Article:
An innovation born of frustration, the Ada County Highway District
continues to provide forward-thinking service with streets that move traffic
while serving pedestrians and cyclists, pavement that is rated as some of
the best in the Pacific Northwest and one of the nation’s first and best
alternative transportation programs.
Forty-five years ago, ACHD began to serve Ada County after voters established the
new road agency to deal with the rampant potholes and to provide better
service at a lower cost to taxpayers. After the election in May 1971, all
local road functions migrated from the cities and Ada County to the new
agency, which began to operate in January 1972.
Today, county residents continue to reap the benefits of that change – a
fact recognized by the Urban Land Institute, or ULI, which sent a panel to
study the District a few years ago.
"The panel's sense is that the county – if not the valley or the region as a
whole – is lucky to have a unique countywide entity to build, operate, and
maintain the road system," panel members concluded.
Because of its countywide reach, ACHD has been able to time traffic signals
as a coordinated system, using a central Traffic Management Center to reduce
delays for motorists and place the county on par with Salt Lake City and
other large metropolitan areas. In recent years, timing programs in downtown
Boise and Meridian have saved an estimated 364,000 gallons of gasoline while
reducing motorist delays by up to 36 percent.
At the same time, the District’s broad perspective has allowed it to do
big-picture planning, bringing the growth plans of the cities together with
a road, bridge and intersection plan to create a first-ever, unified
blueprint for the county’s future. Part of that perspective includes a
“Complete Streets” approach that has resulted in dozens of pedestrian and
Safe Route to School projects and 213 miles of bike lanes, along with
bicycle-specific road signage and other features. The League of American
Bicyclists in 2004 proclaimed Ada County a “Bicycle Friendly Community” –
the first time an entire county received the distinction, largely on the
efforts of ACHD.
“Once again, accept our congratulations on your tremendous efforts to create
a truly Bicycle Friendly Community,” wrote Bill Nesper, director of the
League’s Bicycle Friendly America Project, in fall 2010, when the status was
Another ACHD innovation is the Commuteride program – the first vanpool of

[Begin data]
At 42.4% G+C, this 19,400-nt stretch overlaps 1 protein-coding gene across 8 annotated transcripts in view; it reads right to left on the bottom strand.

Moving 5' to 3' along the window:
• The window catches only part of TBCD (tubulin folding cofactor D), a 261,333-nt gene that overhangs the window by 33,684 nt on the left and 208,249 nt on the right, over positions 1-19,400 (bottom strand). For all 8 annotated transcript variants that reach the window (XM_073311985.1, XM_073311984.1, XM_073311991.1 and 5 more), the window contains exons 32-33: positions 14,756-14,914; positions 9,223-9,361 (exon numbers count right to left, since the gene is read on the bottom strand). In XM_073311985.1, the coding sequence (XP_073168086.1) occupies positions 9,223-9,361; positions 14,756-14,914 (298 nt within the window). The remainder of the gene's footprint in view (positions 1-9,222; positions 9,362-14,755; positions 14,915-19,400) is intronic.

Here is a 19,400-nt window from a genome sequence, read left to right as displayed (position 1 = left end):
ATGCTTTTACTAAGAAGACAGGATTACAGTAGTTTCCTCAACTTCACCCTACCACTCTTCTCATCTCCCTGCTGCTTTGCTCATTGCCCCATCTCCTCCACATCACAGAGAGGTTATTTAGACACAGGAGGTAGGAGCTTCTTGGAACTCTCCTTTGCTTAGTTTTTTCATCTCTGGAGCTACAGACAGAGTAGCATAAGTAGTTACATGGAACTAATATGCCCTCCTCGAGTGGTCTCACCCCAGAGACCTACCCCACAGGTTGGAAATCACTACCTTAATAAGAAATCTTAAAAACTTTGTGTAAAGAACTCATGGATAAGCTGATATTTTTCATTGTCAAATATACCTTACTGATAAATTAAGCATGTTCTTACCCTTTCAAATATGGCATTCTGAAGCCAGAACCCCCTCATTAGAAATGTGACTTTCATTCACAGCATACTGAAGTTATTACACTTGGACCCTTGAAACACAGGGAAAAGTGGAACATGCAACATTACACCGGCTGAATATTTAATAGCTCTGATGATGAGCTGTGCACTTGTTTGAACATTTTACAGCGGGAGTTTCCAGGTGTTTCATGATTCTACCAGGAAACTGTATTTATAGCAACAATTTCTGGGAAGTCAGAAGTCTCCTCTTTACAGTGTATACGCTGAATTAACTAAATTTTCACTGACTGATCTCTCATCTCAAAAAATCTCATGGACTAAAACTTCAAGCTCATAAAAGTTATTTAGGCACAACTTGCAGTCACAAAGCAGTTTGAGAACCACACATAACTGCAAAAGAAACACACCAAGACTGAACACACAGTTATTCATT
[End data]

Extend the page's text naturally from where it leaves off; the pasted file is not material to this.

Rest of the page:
its like, which began service in 1977. Unlike other vanpool programs, which
generally transported a group of people to a single place (usually a large
employer), Commuteride was unique in that it took passengers to multiple
destinations in the same general area. The added flexibility made the
service popular with riders going to downtown Boise and other locations.
Commuteride today serves 900 people who share the commute to and from work
on 94 vans. The program draws riders from as far as Malheur, Oregon to
Elmore County. In 2011, an estimated 13.8 million miles were saved, which
reduces air pollution and traffic congestion on area roads.
Entering its fifth decade, ACHD continues to focus on its original mission –
keeping up the county’s $3 billion, local road network. A pavement
maintenance program focusing on preservation and preventative maintenance
keeps the county’s asphalt as some of the most highly rated across the West.
As of December, 87 percent of ACHD’s roads are judged to be in good or
excellent condition – a fact noted by the ULI and others.
“The public generally views ACHD as an agency that does a good job of
operating and maintaining the existing road system in the county and
recognizes that having a regional entity build and maintain the road system
for all local jurisdictions creates economies of scale," the ULI study panel
Some of the other high points in ACHD's history include:
- Building the Connector from 23rd Street to Broadway
- Building the Veterans Memorial Parkway Bridge
- Construction of the East and West ParkCenter Bridges
- Curtis Road Extension -- completed in the late 1990s after
decades of pre-ACHD delays and misfires
- Extension of Ustick Road
- Construction of the Maple Grove Road and Five Mile Road extensions
- Construction of the Locust Grove Overpass -- a joint project with
the Idaho Transportation Department and the City of Meridian
Apart from ACHD's own major projects, the District has partnered with
developers to build needed public improvements ahead of schedule. These
partnerships have benefited the public because the improvements are made
earlier and often at a lower cost and the private sector is repaid by
revenues that would otherwise be paid to ACHD in the future. The developers
benefit because the needed public improvements are done in advance of ACHD's
schedule, which often allows the projects (business parks, shopping centers,
etc.) to move forward.
Since 1999, there have been 34 major ACHD-developer partnerships,
totaling more than $25 million in new roads, sidewalks and intersections,
among other improvements. Some of the notable partnerships include:
- The improved intersection at Eagle Road and Pine Avenue
- The expanded intersection at Chinden Boulevard and Linder Road
- The expanded intersection at Eagle and Ustick roads
- The expanded intersections at McMillan/Linder, McMillan/Meridian and
- The extension of Pine Avenue from Eagle Road to Locust Grove Road
- The expansion of Overland Road from Linder to Ten Mile
- The improvement of Cartwright Road from Dry Creek Road to Piece Park